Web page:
That was a happy find. I was in the garden department of my local Home Depot this spring, viewing with faint condescension their promotional loss-leader truckload of second-string hybrid teas, when I spotted the ringer: a brushy litle own-root polyantha. I belatedly recognized the name: Caldwell Pink, an interesting rose, one of the Texas found roses.
Here’s the story. Roses have been bred and hybridized for a long time. The promising ones are given names and put on the market. If the distributor subsequently goes out of business, finding and identifying surviving specimens can get iffy. Roses get moved and propagated. Sometimes they hybridize on their own. There’s a group called the Texas Rose Rustlers that’s into finding, salvaging, and identifying old roses. One of them found Caldwell Pink in Caldwell, Texas.
When a rosarian finds an unidentified rose and puts it into play, it’s given a purely descriptive study name based on who had it, where it was found, or some other identifying characteristics. That’s why there are roses named Cemetery Keeper Peach Tea and Highway 290 Pink Buttons. As far as I can tell, the rose keeps the study name even after it’s been identified, because some people will inevitably feel that it hasn’t been proven to be the same one. There’s a good chance that Caldwell Pink is actually “Pink Pet,” a polyantha introduced in 1928, but it’s still being sold as Caldwell Pink.
I brought mine home, dug it a nice hole in a sunny spot, and let it do its thing. You could practically hear it revving its engine. It has since sprawled out in a vigorous and comely fashion, and at the moment is covered with clusters of pink roses in the flattish dense-packed old-rose style. By report, it should keep blooming like that, off and on, until serious cold sets in.
There in a nutshell is My Secret for Growing Roses: pick a good one, dig it a nice hole in a good spot, maybe throw some bones into the bottom of the hole if you’ve got them around, and then keep the thing watered until it settles in. That should be enough, if you give it a little extra water during dry spells and keep the weeds from choking it. If you find yourself having to treat multiple rose diseases and infestations every summer, you didn’t pick the right one.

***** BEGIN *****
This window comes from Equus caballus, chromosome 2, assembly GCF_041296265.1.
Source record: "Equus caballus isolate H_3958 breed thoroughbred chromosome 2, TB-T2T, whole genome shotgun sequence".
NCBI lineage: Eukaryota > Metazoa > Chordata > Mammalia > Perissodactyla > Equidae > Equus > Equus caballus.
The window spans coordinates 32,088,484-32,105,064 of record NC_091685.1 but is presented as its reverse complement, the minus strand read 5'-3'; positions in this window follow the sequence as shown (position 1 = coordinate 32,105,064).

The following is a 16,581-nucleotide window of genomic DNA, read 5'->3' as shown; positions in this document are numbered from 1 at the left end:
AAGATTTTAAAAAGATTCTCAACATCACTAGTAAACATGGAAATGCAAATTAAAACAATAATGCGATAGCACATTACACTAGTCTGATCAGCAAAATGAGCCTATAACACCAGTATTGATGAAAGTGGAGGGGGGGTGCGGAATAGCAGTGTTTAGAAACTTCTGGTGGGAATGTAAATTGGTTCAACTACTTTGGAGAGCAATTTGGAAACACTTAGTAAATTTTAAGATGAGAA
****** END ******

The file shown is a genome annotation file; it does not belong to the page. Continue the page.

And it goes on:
One of my most cherished gardening beliefs is that “may become invasive” is a strong recommendation. Some plants just try harder than others. This is especially pertinent with roses because plant breeders have fiddled with them so much, in many cases sacrificing vitality for unusual flower colors or some other desirable characteristic. I’m not into single perfect blooms a few times a year. My gardens are too small for that. Fortunately, that’s the direction roses are going anyway.
I’ve sometimes wondered whether that long period of Americans growing cranky, unattractive, disease-prone Hybrid Teas, with their small number of florist-quality blooms and their constant neediness, wasn’t a manifestation of some of the problems Stewart Brand talked about in How Buildings Learn. If you’re buying roses from a catalogue or nursery on the basis of a color photograph of said rose, single perfect blooms are going to be your best selling point.
A few years back, when I lived reasonably close to the Brooklyn Botanic Garden, home of the Cranford Rose Garden, I had an informal project going. Every week or two I’d visit the garden and make notes on which roses were looking good that day. It was educational.
In early June, every plant with rose in its genetic makeup will bloom or die trying. The Cranford Rose Garden is so intense that you could think you’re hallucinating. Everything is covered with flowers. All those old roses that only bloom once a year are out in force, and their scent’s enough to knock you over. The hybrid teas and grandifloras and floribundas are in their first flush of improbably perfect bloom, and their foliage, being brand-new, is likewise in a seldom-seen state of perfection.